How to Take a Photo of a Painting / Drawing / Visual WorkMused would LOVE to run more paintings, drawings, watercolors, and other visual work in our issues. The primary reason we have so few of those types of items in our issues is that the images submitted to us suffer from a multitude of photography-based flaws. Here are the problems that we see, and here is how to fix them.
REMOVE ALL CLUTTER
Take a look at this photo of a framed work of art. Imagine that this photo is of an oil painting of Korean Dogwoods, which is mounted in a frame.
This photo above (table leg and all) is the type of photo-of-painting submission we often get to Mused. There is often a wealth of clutter in the background of the photo. There should not be ANY clutter in your photo. Your photo is striving to be the best possible representation of that work of art. The only thing visible in that image should be the work of art itself.
Move around with the camera until the camera sees the work of art - and nothing else. If for dimensional reasons that would be impossible, take the picture with as little excess background as possible in it. Then use Paint, Photoshop, or another tool to "crop" the image so that only the artwork itself is in the final image. If you don't know how to use these programs, talk to friends and family. Surely someone knows how to help. If you really can't find anybody, talk with us. We'll explain how to do it. However you do it, it's absolutely critical that the file submitted to us have the work of us - and nothing else - shown in it.
TAKE THE PHOTO HEAD ON
Look again at the photo above. It was taken at an angle to the Korean Dogwood image. That causes the image to be slanty and have an odd perspective. It's critical that your photo of your artwork be taken head on at a perfect 90 degree angle. That way there is no skewing or twisting of the image. Your viewers want to see the true beauty of your work of art - not a version that is twisted and tormented.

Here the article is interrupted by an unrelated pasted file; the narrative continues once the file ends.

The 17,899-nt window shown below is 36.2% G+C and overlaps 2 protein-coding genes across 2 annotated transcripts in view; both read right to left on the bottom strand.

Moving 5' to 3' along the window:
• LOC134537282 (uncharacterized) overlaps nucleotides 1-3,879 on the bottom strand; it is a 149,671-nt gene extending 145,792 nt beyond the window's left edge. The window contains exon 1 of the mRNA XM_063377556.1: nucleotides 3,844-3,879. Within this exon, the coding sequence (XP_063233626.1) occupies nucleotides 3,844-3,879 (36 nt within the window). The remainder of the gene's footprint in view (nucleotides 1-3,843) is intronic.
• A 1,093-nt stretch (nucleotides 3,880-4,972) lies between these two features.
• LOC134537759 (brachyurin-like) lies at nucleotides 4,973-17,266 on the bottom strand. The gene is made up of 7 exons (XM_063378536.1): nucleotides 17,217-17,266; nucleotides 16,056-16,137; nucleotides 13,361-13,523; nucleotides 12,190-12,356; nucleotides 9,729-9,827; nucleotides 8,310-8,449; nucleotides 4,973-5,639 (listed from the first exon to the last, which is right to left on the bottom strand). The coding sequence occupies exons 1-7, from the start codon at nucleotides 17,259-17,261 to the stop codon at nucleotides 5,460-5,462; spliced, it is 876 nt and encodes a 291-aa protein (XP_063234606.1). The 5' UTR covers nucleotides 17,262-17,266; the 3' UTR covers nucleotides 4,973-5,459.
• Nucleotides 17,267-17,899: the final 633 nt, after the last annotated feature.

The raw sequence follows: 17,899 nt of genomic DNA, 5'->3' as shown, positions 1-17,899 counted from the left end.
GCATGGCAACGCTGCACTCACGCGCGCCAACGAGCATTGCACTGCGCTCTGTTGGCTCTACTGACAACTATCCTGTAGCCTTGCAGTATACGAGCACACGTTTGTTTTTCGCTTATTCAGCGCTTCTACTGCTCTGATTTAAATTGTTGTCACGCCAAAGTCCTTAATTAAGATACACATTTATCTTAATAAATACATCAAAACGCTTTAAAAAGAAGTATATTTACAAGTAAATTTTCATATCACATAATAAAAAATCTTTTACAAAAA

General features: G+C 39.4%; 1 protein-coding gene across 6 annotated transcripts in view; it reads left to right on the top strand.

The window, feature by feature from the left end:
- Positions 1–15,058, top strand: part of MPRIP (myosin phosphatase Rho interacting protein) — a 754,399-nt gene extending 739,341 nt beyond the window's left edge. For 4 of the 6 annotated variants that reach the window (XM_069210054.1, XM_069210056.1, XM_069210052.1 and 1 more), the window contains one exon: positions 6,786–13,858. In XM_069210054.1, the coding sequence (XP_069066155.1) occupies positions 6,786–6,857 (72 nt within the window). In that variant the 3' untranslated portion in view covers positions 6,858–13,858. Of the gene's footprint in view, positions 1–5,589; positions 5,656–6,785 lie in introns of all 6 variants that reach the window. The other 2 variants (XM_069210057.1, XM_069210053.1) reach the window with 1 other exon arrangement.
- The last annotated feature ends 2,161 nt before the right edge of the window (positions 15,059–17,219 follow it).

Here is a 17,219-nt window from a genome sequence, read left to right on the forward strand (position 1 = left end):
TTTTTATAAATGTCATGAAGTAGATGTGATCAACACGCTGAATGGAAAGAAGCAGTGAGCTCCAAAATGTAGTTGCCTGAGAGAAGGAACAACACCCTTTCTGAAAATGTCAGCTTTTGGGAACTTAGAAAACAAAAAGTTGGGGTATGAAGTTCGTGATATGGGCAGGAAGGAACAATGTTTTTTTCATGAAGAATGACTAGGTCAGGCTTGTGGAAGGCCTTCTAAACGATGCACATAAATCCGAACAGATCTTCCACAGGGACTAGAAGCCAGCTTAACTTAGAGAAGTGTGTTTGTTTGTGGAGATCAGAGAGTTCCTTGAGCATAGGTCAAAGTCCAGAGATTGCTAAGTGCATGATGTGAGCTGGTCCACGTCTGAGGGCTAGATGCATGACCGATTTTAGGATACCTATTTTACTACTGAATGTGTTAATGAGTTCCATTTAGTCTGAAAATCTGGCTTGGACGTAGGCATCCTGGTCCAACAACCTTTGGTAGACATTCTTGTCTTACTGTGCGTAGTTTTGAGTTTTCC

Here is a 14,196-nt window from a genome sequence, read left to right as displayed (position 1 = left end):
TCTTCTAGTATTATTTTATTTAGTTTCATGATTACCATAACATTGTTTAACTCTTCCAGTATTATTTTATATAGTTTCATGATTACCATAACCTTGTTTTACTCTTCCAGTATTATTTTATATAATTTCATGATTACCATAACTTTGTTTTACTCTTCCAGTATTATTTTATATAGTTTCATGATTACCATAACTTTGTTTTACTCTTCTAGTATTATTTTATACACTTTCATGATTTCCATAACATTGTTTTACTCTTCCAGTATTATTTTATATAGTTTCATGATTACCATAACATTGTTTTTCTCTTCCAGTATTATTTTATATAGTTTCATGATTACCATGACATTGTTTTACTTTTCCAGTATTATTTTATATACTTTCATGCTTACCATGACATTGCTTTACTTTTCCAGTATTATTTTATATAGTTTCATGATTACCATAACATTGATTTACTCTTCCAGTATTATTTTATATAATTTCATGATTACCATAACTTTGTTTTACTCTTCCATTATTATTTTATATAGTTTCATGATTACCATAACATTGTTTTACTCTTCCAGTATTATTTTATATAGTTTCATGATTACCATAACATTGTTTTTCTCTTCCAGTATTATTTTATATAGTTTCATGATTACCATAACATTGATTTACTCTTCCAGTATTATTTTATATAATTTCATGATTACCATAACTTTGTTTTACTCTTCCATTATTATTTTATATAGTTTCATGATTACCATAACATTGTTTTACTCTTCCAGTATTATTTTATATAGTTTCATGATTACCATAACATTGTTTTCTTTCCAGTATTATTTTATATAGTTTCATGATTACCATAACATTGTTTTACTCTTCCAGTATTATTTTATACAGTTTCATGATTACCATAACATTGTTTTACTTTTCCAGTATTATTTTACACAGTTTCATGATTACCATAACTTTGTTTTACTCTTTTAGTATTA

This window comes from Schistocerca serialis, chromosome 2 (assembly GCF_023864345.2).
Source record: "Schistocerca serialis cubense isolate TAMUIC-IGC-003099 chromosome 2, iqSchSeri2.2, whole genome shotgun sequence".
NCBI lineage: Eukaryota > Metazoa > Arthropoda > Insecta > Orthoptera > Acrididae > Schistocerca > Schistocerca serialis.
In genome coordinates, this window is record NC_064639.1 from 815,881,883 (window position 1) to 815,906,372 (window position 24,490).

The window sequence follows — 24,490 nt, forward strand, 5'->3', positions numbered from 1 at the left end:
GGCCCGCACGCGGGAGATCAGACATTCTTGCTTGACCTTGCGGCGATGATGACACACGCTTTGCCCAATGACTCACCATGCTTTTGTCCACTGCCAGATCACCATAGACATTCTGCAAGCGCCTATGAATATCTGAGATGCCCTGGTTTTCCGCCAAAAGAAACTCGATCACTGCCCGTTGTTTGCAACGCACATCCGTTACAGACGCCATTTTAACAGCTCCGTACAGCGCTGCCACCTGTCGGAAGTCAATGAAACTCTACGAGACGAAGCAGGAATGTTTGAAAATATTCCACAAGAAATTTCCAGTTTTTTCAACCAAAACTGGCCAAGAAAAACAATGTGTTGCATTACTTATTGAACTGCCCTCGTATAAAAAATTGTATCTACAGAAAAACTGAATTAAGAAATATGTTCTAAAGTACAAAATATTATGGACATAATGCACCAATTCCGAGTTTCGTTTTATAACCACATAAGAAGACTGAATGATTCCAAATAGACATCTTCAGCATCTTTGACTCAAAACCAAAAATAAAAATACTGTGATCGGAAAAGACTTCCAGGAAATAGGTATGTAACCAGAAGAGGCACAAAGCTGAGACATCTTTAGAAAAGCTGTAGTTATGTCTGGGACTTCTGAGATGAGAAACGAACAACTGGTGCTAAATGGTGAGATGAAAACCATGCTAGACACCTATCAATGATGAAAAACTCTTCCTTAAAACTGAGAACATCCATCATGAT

USE GOOD LIGHTING
In the above example, there is light flare which distorts the image. You can't see its true colors or shapes because of that light. We get submissions with flash glare, lens flare, and other issues. All of those distract from the artwork itself. Do your best to control for those issues. Turn off your flash. Set up lights which are not pointing directly on the artwork.
Here is what we are looking for, when we get an artwork submitted:
We want just the artwork item itself, in a proper proportional representation, without glare or flare or other visual artifacts.
If you are having trouble achieving this with your painting, watercolor, or other artistic item, let us know. We'll do our best to help!
Visual Art Submission Guidelines
Focus in Artwork
Movement in Artwork
The Rule of Thirds
Snapshots vs Art Photographs
Image Size in Artwork
Taking a Photo of Visual Art (you're here)
Top Mistakes To Avoid
Visual Art Submission Form